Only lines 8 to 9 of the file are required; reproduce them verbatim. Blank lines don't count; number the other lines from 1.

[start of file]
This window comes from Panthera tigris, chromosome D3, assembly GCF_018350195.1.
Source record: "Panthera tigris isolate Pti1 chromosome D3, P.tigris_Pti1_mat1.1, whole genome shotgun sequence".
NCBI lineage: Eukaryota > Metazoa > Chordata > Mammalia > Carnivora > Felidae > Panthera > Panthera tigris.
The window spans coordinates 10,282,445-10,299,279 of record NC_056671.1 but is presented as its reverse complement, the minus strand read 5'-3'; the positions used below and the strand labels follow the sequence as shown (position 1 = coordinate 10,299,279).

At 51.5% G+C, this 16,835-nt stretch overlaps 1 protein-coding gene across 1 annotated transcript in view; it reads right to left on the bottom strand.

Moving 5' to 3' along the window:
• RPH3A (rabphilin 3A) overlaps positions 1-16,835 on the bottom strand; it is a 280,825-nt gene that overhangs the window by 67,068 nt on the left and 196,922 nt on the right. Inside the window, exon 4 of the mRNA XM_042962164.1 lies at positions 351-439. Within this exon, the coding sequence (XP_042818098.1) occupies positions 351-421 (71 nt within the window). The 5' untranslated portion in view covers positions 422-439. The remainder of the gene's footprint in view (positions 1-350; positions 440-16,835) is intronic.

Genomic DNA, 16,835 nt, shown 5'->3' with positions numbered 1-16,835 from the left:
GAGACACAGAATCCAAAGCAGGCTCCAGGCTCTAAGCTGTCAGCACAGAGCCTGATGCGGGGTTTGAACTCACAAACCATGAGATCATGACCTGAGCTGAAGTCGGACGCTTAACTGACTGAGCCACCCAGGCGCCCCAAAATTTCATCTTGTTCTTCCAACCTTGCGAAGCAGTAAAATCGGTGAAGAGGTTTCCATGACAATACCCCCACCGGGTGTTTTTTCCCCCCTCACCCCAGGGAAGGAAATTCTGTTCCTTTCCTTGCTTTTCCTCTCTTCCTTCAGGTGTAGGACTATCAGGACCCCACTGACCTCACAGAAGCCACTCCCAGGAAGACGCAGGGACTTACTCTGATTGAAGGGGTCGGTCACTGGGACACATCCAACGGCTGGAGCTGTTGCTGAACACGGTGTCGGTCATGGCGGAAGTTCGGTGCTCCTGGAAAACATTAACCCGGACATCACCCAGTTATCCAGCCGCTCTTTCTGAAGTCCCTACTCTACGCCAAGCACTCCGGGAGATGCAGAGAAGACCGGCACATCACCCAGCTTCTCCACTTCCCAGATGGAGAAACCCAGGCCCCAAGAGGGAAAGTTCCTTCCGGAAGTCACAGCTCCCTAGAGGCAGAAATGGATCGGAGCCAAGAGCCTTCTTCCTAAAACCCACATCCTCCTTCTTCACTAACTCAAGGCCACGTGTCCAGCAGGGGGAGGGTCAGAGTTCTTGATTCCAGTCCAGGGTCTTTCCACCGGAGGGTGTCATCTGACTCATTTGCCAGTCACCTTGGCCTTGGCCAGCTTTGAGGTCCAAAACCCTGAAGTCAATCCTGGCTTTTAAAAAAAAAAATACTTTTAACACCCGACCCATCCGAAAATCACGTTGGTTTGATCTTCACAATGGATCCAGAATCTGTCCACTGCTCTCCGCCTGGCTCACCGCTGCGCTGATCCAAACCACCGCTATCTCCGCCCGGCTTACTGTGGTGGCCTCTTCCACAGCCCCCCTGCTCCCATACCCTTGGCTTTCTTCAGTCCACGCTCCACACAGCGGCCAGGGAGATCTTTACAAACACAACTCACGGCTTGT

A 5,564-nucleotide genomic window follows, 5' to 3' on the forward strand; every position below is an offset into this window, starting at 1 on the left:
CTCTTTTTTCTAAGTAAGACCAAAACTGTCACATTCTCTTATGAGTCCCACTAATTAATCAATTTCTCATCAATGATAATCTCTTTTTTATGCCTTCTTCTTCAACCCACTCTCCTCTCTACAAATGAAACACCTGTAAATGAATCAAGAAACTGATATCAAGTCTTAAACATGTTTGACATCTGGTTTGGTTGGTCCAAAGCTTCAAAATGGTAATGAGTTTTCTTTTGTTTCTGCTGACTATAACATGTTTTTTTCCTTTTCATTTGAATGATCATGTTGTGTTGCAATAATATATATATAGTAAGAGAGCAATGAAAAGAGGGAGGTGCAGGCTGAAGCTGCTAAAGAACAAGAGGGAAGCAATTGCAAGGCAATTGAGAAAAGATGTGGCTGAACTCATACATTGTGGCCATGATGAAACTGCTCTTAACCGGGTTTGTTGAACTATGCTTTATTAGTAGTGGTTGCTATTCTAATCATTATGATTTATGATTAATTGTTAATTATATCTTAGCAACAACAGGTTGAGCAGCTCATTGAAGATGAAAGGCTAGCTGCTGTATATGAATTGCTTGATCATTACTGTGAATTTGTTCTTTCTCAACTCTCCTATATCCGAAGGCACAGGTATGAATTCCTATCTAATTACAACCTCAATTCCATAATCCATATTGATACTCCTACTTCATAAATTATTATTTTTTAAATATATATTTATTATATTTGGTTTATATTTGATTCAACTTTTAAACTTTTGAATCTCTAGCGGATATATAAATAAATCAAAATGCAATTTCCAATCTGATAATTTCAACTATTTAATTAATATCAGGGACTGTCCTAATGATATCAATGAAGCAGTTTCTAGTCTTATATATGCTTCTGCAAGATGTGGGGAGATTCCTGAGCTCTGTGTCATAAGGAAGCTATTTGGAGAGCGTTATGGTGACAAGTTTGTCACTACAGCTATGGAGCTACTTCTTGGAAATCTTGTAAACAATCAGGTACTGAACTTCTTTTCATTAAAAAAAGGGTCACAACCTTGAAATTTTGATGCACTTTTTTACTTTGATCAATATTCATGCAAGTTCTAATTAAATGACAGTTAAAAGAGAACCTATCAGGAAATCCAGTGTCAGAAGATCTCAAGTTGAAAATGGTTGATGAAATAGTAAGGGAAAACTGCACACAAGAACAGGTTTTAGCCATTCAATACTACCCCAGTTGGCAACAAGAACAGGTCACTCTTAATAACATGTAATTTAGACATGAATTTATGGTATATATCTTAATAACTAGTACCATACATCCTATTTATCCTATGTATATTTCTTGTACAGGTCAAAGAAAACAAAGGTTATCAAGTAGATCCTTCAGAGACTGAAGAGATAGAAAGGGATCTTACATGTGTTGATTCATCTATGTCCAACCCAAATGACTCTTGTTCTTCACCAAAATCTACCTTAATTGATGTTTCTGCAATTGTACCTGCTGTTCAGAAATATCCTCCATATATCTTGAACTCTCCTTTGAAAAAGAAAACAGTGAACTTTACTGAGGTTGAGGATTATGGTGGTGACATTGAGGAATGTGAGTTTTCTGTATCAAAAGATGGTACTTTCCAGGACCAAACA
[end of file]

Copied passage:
Genomic DNA, 16,835 nt, shown 5'->3' with positions numbered 1-16,835 from the left:
GAGACACAGAATCCAAAGCAGGCTCCAGGCTCTAAGCTGTCAGCACAGAGCCTGATGCGGGGTTTGAACTCACAAACCATGAGATCATGACCTGAGCTGAAGTCGGACGCTTAACTGACTGAGCCACCCAGGCGCCCCAAAATTTCATCTTGTTCTTCCAACCTTGCGAAGCAGTAAAATCGGTGAAGAGGTTTCCATGACAATACCCCCACCGGGTGTTTTTTCCCCCCTCACCCCAGGGAAGGAAATTCTGTTCCTTTCCTTGCTTTTCCTCTCTTCCTTCAGGTGTAGGACTATCAGGACCCCACTGACCTCACAGAAGCCACTCCCAGGAAGACGCAGGGACTTACTCTGATTGAAGGGGTCGGTCACTGGGACACATCCAACGGCTGGAGCTGTTGCTGAACACGGTGTCGGTCATGGCGGAAGTTCGGTGCTCCTGGAAAACATTAACCCGGACATCACCCAGTTATCCAGCCGCTCTTTCTGAAGTCCCTACTCTACGCCAAGCACTCCGGGAGATGCAGAGAAGACCGGCACATCACCCAGCTTCTCCACTTCCCAGATGGAGAAACCCAGGCCCCAAGAGGGAAAGTTCCTTCCGGAAGTCACAGCTCCCTAGAGGCAGAAATGGATCGGAGCCAAGAGCCTTCTTCCTAAAACCCACATCCTCCTTCTTCACTAACTCAAGGCCACGTGTCCAGCAGGGGGAGGGTCAGAGTTCTTGATTCCAGTCCAGGGTCTTTCCACCGGAGGGTGTCATCTGACTCATTTGCCAGTCACCTTGGCCTTGGCCAGCTTTGAGGTCCAAAACCCTGAAGTCAATCCTGGCTTTTAAAAAAAAAAATACTTTTAACACCCGACCCATCCGAAAATCACGTTGGTTTGATCTTCACAATGGATCCAGAATCTGTCCACTGCTCTCCGCCTGGCTCACCGCTGCGCTGATCCAAACCACCGCTATCTCCGCCCGGCTTACTGTGGTGGCCTCTTCCACAGCCCCCCTGCTCCCATACCCTTGGCTTTCTTCAGTCCACGCTCCACACAGCGGCCAGGGAGATCTTTACAAACACAACTCACGGCTTGT